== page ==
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Events » Lunch and Learn: The Business Case for Community Based Water Monitoring

Lunch and Learn: The Business Case for Community Based Water Monitoring

Register Here for this Lunch and Learn session where attendees will learn about the cost-effective method of environmental monitoring for Indigenous communities and Canada’s water resources. 



Join CSI Members Water Rangers and the International Institute for Sustainable Development (IISD) as they explore the need and legitimacy of Community Based Water Monitoring (CBWM) as a part of decision-making about watersheds. 

This method of environmental monitoring is a cost-effective way for Canadian and Indigenous communities to express interest and take ownership by making data-informed decisions about their water resources. 

By the end of this event, attendees will:

  • Understand that the environment is a complex system, much of which we do not understand in great detail; 
  • Discover how important local water data is for communities and how it is helping Canada achieve major goals, like our climate and biodiversity commitments; 
  • Learn how the existing project-based funding mechanisms are not sustainable to support monitoring programs — and how the nonprofit starvation cycle may make it harder for Canada to be prepared for a changing climate; and, 
  • Establish the importance of CBWM as a viable and cost-efficient way to collect reliable data about the health of fresh water in Canada — and highlight the work of organizations across the country already making it happen.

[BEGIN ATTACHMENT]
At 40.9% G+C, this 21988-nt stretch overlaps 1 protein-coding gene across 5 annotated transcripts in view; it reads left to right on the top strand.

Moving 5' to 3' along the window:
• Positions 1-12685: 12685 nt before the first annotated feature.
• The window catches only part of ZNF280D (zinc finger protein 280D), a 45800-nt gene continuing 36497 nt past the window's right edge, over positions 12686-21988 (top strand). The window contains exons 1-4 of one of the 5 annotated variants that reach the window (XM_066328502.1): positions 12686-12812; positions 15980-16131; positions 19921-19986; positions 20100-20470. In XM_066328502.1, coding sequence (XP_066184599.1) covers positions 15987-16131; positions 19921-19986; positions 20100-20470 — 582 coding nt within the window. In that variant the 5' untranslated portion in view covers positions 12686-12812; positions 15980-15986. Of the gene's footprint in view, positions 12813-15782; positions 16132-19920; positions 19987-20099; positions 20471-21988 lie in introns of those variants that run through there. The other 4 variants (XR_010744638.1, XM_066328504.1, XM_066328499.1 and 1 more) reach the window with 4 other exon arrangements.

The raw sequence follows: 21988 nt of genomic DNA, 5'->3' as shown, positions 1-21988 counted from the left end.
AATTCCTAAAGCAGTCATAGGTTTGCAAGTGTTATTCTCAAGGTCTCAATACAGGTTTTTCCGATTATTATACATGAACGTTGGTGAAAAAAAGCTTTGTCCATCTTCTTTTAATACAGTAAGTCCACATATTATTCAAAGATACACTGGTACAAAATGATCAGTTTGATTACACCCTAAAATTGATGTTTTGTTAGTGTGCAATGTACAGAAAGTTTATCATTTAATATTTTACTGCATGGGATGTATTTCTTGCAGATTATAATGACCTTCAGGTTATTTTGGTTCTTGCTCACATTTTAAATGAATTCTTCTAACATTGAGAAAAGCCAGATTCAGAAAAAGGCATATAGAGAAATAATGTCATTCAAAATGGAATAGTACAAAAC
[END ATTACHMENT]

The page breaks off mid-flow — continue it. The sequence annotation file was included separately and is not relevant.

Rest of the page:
This event will run from 12:30pm -1:30pm EDT. The last 15 minutes will be reserved for Q&A. 

This is a free event for CSI Members! If you are aren’t a CSI Member yet, we ask you pay what you can using Eventbrite’s donation option. If registration is inaccessible to you, please reach out to andrea(dot)s(at)socialinnovation(dot).ca. 

About the Speaker(s)

Gabrielle Parent-Doliner is the Director of Water Rangers. Water Rangers is a not for profit social enterprise that empowers communities with digital tools and water monitoring field test kits to understand and care for their local waterways. Water Rangers was the winner of the first Aquahacking competition. Parent-Doliner served as a Water Issue Leader in Aquahacking’s Western Canada 2021 competition. In addition, Parent-Doliner serves on the board of the Great Lakes Beach Association, a position she has held since 2017. She believes organizations are better working together and is part of a number of collaborations, such as the Federal Water Strategy team, and an exciting new data exchange collaboration with the Gordon Foundation’s DataStream. She is also the lead on a public health initiative project with the  International Joint Commission’s (IJC) Health Professionals Advisory Board and the Great Lakes Beach Association, assessing the bi-national extent, experience and effects of Beach Sanitary Surveys (USA)/Environmental Health and Safety Surveys (CANADA) in addressing and remediating water quality issues at the Great Lakes beaches. Parent-Doliner is from Welland, Ontario; her favourite place to swim and collect samples. 


Taylor Wilkes (Facilitator, Our Living Waters) works from the banks of the Odenabe river in Michi Saagiig Nishnaabeg territory. She provides backbone support to the Community-based Water Monitoring Collaborative, a team of leaders from across the country that promote community-based water monitoring at a federal scale. Our Living Waters exists to amplify the influence and impact of the many, diverse organizations that make up the water community in Canada. We provide key services that connect and convene OLW Network members so that together we can drive collaboration, unite our voices, and measure shared progress.